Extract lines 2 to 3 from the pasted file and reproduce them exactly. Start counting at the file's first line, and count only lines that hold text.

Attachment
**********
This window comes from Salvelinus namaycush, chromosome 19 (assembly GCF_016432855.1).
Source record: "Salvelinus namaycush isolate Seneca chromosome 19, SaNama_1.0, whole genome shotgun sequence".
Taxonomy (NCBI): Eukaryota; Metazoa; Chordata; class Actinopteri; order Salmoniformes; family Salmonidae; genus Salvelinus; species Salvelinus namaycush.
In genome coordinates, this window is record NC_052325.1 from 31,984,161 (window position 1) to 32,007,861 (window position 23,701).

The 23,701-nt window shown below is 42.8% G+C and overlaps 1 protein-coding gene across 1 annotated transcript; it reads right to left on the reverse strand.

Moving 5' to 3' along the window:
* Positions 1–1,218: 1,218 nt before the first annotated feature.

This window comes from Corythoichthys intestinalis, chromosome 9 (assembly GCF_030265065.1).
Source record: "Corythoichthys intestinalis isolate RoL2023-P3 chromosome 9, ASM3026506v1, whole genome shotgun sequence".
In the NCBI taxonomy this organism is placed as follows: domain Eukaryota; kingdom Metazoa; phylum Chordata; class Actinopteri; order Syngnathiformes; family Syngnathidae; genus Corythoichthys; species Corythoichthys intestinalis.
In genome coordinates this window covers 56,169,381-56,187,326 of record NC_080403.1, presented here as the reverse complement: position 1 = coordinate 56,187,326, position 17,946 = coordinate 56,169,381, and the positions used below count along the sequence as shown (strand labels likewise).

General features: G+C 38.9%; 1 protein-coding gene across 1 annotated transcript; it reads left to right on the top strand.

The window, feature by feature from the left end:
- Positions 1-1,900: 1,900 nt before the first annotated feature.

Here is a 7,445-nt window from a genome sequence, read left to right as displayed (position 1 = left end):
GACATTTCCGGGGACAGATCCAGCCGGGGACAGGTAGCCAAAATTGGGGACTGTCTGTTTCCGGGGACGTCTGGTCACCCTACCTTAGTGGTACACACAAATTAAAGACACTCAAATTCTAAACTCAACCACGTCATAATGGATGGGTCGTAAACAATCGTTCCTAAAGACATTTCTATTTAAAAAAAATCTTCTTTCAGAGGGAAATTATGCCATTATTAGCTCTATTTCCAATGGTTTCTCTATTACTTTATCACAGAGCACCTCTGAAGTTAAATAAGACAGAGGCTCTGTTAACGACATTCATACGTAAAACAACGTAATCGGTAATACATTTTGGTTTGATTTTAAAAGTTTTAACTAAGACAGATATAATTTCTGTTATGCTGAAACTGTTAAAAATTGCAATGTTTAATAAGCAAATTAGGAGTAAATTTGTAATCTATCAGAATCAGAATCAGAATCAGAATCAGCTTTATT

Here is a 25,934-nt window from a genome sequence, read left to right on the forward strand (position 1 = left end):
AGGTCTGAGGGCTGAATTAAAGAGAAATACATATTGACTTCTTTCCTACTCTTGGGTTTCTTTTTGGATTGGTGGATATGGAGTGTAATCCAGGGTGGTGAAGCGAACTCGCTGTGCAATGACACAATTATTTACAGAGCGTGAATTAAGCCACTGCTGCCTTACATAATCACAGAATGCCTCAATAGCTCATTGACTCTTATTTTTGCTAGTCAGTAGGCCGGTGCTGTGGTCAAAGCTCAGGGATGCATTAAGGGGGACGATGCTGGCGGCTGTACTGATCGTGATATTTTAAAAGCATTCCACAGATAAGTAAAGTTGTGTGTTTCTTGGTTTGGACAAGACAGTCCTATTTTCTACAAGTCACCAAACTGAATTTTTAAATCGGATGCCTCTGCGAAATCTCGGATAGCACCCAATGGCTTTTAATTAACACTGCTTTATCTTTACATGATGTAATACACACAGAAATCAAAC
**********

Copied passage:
Source record: "Salvelinus namaycush isolate Seneca chromosome 19, SaNama_1.0, whole genome shotgun sequence".
Taxonomy (NCBI): Eukaryota; Metazoa; Chordata; class Actinopteri; order Salmoniformes; family Salmonidae; genus Salvelinus; species Salvelinus namaycush.